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When Does Mental Capacity Prevent Signing Key Estate Documents


Signing documents is associated with estate planning. Those documents carry powers and take effect when you no longer can. Wills, healthcare proxies, various powers of attorneys or trust documents are typical examples. But you must be mentally competent to sign these. But what does that mean, and when is it too late?

Let's consider some general principles on mental competence, with the realization that anything can be challenged in court. Weakness of mind and forgetfulness are generally not sufficient to invalidate estate planning documents if it appears your mind - at signing - was capable of attention and exertion when aroused. So, you can be suffering from physical ills and some degree of mental disease yet still execute valid documents.

A firmly embedded principle for validly signing a document is that you must possess the mental competence to reasonably understand the nature and effect of your actions. And, importantly, this competency adheres only at the time you sign the document.

During early dementia you can have bad days where you don't know anyone, but good days where you recognize everyone and think fine. If you sign legal documents on one of your good days, they may be perfectly valid.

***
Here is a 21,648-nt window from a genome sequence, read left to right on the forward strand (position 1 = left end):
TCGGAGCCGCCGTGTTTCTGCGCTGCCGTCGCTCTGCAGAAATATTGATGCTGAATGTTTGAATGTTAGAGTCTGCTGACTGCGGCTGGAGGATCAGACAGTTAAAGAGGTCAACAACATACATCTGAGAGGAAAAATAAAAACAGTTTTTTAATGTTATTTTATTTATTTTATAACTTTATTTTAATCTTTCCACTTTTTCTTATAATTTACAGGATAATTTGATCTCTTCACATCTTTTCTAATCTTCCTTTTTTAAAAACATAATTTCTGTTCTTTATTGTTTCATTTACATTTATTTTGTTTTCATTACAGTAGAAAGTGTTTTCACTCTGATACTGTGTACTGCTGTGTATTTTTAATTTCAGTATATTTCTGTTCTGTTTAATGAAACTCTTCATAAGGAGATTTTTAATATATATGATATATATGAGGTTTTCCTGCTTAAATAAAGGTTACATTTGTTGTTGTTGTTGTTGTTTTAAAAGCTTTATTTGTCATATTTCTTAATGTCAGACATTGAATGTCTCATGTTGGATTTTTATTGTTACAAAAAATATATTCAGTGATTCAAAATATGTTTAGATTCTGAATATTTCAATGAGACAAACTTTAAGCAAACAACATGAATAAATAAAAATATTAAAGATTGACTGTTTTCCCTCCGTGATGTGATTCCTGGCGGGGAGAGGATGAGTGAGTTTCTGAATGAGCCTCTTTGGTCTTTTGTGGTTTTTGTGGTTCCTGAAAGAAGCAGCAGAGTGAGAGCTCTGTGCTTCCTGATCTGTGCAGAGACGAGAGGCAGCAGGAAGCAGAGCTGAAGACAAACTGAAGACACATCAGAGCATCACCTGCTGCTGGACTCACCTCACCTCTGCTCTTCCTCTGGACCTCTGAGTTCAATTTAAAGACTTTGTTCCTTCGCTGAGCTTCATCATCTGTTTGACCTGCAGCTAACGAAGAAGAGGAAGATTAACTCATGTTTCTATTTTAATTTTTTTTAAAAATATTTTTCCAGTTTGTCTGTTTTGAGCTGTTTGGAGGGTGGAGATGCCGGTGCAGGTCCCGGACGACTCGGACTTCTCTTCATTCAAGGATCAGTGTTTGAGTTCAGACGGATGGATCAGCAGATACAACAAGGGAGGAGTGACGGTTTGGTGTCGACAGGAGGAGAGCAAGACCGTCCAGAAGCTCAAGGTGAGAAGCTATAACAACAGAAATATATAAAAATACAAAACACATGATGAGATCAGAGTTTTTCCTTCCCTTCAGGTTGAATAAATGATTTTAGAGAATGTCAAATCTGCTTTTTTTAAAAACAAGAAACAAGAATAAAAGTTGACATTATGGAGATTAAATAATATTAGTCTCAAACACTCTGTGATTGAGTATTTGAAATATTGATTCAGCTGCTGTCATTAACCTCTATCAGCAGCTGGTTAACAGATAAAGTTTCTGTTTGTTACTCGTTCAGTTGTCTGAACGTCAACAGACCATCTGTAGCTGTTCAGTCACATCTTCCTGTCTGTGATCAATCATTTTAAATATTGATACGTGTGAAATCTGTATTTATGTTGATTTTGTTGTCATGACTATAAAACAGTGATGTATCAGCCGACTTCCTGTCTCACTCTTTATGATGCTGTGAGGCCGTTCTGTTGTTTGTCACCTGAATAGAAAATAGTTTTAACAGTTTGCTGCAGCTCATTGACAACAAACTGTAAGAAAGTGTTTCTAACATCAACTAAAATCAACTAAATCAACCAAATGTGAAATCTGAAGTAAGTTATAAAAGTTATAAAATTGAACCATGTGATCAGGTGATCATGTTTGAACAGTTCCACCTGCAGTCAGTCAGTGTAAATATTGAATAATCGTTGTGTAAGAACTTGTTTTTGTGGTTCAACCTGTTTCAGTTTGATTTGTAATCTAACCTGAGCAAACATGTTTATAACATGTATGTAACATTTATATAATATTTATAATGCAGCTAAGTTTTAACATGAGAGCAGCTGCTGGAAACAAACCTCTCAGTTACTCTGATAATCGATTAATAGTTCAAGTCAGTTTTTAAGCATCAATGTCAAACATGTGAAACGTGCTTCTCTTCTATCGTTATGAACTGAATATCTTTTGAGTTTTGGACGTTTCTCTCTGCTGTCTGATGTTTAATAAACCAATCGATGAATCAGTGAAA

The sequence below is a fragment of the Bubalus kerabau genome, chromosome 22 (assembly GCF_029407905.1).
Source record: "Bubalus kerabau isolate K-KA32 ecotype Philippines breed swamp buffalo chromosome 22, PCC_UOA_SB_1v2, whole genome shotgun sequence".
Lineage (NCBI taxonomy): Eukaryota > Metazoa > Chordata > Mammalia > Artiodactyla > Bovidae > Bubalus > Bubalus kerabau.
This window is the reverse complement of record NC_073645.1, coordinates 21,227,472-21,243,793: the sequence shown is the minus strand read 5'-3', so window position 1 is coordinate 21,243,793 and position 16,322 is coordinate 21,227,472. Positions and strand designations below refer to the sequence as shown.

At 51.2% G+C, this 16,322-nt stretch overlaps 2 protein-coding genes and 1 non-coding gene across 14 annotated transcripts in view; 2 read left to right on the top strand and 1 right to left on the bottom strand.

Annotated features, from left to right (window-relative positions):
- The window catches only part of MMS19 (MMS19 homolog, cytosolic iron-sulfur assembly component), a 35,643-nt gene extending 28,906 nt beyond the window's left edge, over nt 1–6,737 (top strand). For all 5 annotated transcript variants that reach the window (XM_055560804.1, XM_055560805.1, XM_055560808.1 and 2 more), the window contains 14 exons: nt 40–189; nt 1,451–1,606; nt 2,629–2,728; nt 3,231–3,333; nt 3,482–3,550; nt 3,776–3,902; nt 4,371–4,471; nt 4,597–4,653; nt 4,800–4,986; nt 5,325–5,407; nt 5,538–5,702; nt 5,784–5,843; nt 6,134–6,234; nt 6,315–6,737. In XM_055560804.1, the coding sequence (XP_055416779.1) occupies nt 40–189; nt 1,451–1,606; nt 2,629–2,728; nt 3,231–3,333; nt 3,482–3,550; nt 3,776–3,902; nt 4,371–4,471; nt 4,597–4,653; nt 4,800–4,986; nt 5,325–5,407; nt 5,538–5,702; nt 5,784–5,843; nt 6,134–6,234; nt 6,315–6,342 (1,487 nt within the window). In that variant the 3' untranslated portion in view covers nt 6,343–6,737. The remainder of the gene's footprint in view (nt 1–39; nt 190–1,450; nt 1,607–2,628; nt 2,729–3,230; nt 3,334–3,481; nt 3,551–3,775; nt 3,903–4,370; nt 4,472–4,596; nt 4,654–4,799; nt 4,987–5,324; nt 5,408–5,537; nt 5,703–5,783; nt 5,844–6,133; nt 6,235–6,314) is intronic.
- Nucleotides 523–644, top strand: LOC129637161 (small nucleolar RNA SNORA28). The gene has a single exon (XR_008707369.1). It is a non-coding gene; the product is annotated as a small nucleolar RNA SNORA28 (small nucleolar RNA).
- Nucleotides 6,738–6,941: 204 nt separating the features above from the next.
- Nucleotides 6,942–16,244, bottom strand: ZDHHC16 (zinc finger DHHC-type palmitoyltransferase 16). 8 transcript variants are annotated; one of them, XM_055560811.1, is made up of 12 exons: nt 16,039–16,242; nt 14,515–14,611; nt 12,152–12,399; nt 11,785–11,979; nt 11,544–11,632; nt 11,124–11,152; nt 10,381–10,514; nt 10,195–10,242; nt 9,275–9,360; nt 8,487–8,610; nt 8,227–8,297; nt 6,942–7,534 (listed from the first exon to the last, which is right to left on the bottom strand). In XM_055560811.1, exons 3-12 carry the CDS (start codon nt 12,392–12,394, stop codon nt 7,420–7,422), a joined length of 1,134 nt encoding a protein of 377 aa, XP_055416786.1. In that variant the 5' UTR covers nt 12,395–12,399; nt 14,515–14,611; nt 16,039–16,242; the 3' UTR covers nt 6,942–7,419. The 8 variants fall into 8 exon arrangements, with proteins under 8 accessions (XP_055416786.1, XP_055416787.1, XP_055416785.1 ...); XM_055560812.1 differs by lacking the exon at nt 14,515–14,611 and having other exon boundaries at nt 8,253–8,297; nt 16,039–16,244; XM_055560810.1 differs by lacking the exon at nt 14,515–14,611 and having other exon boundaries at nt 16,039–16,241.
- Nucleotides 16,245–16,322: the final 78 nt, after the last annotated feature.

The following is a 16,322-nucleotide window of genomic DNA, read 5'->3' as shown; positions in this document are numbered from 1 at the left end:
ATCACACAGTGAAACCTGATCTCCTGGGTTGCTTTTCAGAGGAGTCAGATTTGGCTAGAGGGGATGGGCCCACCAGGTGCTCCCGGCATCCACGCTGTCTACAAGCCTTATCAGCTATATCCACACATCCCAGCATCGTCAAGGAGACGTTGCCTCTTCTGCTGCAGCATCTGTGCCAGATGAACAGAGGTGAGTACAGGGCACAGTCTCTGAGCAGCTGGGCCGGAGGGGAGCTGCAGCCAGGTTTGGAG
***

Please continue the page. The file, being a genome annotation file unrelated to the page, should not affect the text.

*Signing wills:

This requires that you have the mental capacity to know who, what and where. That means you can answer pretty well just who would ordinarily benefit from your estate, such as family and friends. You can also answer What do you own, and what's it worth? Or Where or to Whom do you want to distribute your property?

*Signing financial documents and powers of attorney:

These require the mental capacity to contract. That means you must understand, in a reasonable manner, the nature or effect of your actions when signing.

*Signing healthcare proxies:

Because of the life and death decisions that can arise, requirements are more rigorous when signing healthcare powers of attorney. You must have two independent, unrelated witnesses. Those witnesses shall not sign the durable power of attorney for healthcare unless you not only appear to be of sound mind, but also appear under no duress, fraud or undue influence.

To assure sustaining a later challenge to a competent signing of any document, you should have two or three independent witnesses - i.e. who have no personal stake in your property and would witness the documents only if you appear to be of sound mind. That's because not only does the challenger have the burden of proving you were of unsound mind at the time you signed the document, he must also prove the unsoundness at that time was of such character that you had no reasonable perception of the terms of the documents.

So if you don't want a legal battle over the competency of one who will sign a document, prepare for the signing accordingly.

About Author Shane Flait :

Shane Flait helps you with your financial legal, tax, and retirement goals. Get his FREE report on Managing Your Retirement => <a href="" target="_blank"></a> Read his ebook: 'Wise Way to Financial Independence' => <a href="" target="_blank"></a>

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Article Added on Tuesday, June 25, 2013
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